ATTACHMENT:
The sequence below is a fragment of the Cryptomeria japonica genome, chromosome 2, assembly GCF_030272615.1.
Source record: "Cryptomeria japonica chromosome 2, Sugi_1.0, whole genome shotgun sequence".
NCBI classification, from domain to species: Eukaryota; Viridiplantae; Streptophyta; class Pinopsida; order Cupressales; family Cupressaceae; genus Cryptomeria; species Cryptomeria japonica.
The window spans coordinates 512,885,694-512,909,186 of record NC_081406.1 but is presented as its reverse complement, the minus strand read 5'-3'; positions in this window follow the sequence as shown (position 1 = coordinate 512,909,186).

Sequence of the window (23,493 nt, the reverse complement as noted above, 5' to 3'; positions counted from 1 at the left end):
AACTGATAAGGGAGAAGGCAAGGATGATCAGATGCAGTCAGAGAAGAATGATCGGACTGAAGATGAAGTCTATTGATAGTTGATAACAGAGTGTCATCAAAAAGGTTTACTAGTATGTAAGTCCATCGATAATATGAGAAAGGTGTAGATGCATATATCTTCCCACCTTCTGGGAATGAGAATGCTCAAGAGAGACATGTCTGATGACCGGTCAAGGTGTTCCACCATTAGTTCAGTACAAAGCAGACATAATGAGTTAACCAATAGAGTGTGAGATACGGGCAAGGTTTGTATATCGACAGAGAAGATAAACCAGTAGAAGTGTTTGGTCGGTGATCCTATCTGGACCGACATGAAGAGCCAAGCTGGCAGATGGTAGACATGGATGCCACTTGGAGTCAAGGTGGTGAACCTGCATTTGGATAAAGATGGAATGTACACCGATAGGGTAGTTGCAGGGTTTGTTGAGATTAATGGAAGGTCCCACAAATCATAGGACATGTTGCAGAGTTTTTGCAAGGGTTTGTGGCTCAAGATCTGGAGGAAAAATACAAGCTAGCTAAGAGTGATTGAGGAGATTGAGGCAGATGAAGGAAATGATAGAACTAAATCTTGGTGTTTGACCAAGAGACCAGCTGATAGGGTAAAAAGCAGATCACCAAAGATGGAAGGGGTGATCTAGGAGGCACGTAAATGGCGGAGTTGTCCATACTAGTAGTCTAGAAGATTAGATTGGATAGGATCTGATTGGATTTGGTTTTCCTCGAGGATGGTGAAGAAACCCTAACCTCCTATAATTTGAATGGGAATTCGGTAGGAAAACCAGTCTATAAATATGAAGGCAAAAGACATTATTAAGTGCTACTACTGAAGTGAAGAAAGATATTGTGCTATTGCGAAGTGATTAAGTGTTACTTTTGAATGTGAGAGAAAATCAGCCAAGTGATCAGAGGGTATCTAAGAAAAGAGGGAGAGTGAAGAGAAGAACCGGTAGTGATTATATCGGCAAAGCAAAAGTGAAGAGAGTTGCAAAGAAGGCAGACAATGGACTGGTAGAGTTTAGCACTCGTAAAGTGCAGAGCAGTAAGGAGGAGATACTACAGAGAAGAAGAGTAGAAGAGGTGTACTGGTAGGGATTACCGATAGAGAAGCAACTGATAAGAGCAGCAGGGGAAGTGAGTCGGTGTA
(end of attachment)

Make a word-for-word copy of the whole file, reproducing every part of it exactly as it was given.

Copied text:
The sequence below is a fragment of the Cryptomeria japonica genome, chromosome 2, assembly GCF_030272615.1.
Source record: "Cryptomeria japonica chromosome 2, Sugi_1.0, whole genome shotgun sequence".
NCBI classification, from domain to species: Eukaryota; Viridiplantae; Streptophyta; class Pinopsida; order Cupressales; family Cupressaceae; genus Cryptomeria; species Cryptomeria japonica.
The window spans coordinates 512,885,694-512,909,186 of record NC_081406.1 but is presented as its reverse complement, the minus strand read 5'-3'; positions in this window follow the sequence as shown (position 1 = coordinate 512,909,186).

Sequence of the window (23,493 nt, the reverse complement as noted above, 5' to 3'; positions counted from 1 at the left end):
AACTGATAAGGGAGAAGGCAAGGATGATCAGATGCAGTCAGAGAAGAATGATCGGACTGAAGATGAAGTCTATTGATAGTTGATAACAGAGTGTCATCAAAAAGGTTTACTAGTATGTAAGTCCATCGATAATATGAGAAAGGTGTAGATGCATATATCTTCCCACCTTCTGGGAATGAGAATGCTCAAGAGAGACATGTCTGATGACCGGTCAAGGTGTTCCACCATTAGTTCAGTACAAAGCAGACATAATGAGTTAACCAATAGAGTGTGAGATACGGGCAAGGTTTGTATATCGACAGAGAAGATAAACCAGTAGAAGTGTTTGGTCGGTGATCCTATCTGGACCGACATGAAGAGCCAAGCTGGCAGATGGTAGACATGGATGCCACTTGGAGTCAAGGTGGTGAACCTGCATTTGGATAAAGATGGAATGTACACCGATAGGGTAGTTGCAGGGTTTGTTGAGATTAATGGAAGGTCCCACAAATCATAGGACATGTTGCAGAGTTTTTGCAAGGGTTTGTGGCTCAAGATCTGGAGGAAAAATACAAGCTAGCTAAGAGTGATTGAGGAGATTGAGGCAGATGAAGGAAATGATAGAACTAAATCTTGGTGTTTGACCAAGAGACCAGCTGATAGGGTAAAAAGCAGATCACCAAAGATGGAAGGGGTGATCTAGGAGGCACGTAAATGGCGGAGTTGTCCATACTAGTAGTCTAGAAGATTAGATTGGATAGGATCTGATTGGATTTGGTTTTCCTCGAGGATGGTGAAGAAACCCTAACCTCCTATAATTTGAATGGGAATTCGGTAGGAAAACCAGTCTATAAATATGAAGGCAAAAGACATTATTAAGTGCTACTACTGAAGTGAAGAAAGATATTGTGCTATTGCGAAGTGATTAAGTGTTACTTTTGAATGTGAGAGAAAATCAGCCAAGTGATCAGAGGGTATCTAAGAAAAGAGGGAGAGTGAAGAGAAGAACCGGTAGTGATTATATCGGCAAAGCAAAAGTGAAGAGAGTTGCAAAGAAGGCAGACAATGGACTGGTAGAGTTTAGCACTCGTAAAGTGCAGAGCAGTAAGGAGGAGATACTACAGAGAAGAAGAGTAGAAGAGGTGTACTGGTAGGGATTACCGATAGAGAAGCAACTGATAAGAGCAGCAGGGGAAGTGAGTCGGTGTA